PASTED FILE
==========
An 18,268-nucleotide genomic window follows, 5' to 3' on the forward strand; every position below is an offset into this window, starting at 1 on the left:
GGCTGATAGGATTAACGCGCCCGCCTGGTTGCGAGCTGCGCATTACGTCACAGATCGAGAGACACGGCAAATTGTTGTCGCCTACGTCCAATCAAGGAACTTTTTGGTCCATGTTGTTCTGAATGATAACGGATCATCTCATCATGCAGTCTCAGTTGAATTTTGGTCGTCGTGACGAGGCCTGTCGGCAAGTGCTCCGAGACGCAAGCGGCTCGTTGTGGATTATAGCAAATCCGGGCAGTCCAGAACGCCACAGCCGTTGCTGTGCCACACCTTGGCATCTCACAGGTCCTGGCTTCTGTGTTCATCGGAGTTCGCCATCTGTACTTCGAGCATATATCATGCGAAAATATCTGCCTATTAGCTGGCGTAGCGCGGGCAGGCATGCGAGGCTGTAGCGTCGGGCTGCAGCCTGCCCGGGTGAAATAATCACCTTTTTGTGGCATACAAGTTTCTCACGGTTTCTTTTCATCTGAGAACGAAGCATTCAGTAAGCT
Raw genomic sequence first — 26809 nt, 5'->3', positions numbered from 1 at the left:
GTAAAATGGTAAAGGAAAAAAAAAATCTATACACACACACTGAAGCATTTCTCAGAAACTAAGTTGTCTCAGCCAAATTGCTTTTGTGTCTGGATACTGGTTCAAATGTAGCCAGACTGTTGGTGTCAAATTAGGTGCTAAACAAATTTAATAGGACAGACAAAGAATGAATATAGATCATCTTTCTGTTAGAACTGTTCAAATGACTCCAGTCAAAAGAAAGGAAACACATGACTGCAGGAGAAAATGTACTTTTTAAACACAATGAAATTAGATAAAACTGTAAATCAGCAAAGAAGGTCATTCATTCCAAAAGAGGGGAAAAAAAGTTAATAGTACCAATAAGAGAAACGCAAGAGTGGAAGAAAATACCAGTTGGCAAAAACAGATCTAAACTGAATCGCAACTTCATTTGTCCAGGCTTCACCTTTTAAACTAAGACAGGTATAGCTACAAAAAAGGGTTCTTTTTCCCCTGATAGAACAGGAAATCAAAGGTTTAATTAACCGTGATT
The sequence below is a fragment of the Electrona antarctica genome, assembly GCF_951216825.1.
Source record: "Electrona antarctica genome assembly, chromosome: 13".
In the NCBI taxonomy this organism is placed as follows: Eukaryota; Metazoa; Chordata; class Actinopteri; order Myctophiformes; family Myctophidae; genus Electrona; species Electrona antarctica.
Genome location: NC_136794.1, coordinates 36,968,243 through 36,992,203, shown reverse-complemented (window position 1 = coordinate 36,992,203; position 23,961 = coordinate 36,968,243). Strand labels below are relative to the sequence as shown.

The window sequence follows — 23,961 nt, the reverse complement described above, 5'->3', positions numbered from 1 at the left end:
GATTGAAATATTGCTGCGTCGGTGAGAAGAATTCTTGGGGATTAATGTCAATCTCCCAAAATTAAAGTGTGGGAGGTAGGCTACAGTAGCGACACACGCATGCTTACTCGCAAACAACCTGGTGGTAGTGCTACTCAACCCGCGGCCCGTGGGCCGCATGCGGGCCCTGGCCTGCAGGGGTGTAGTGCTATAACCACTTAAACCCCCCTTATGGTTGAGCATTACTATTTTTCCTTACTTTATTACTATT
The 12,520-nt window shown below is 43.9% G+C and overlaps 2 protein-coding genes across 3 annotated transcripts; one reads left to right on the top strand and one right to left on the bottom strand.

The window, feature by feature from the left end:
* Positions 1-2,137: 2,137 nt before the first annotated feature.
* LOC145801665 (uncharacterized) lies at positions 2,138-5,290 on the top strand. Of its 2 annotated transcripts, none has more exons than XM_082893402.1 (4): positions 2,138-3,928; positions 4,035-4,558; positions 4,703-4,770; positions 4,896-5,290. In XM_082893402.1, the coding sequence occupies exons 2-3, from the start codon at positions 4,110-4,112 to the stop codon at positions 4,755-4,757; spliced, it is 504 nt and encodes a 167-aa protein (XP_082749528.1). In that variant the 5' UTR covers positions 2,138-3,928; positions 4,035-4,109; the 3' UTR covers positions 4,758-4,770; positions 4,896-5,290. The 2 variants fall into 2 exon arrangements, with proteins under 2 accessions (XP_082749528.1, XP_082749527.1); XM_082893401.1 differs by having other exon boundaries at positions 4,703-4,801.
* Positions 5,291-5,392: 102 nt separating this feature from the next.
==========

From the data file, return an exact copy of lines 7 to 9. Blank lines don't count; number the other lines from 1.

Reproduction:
In the NCBI taxonomy this organism is placed as follows: Eukaryota; Metazoa; Chordata; class Actinopteri; order Myctophiformes; family Myctophidae; genus Electrona; species Electrona antarctica.
Genome location: NC_136794.1, coordinates 36,968,243 through 36,992,203, shown reverse-complemented (window position 1 = coordinate 36,992,203; position 23,961 = coordinate 36,968,243). Strand labels below are relative to the sequence as shown.

The window sequence follows — 23,961 nt, the reverse complement described above, 5'->3', positions numbered from 1 at the left end: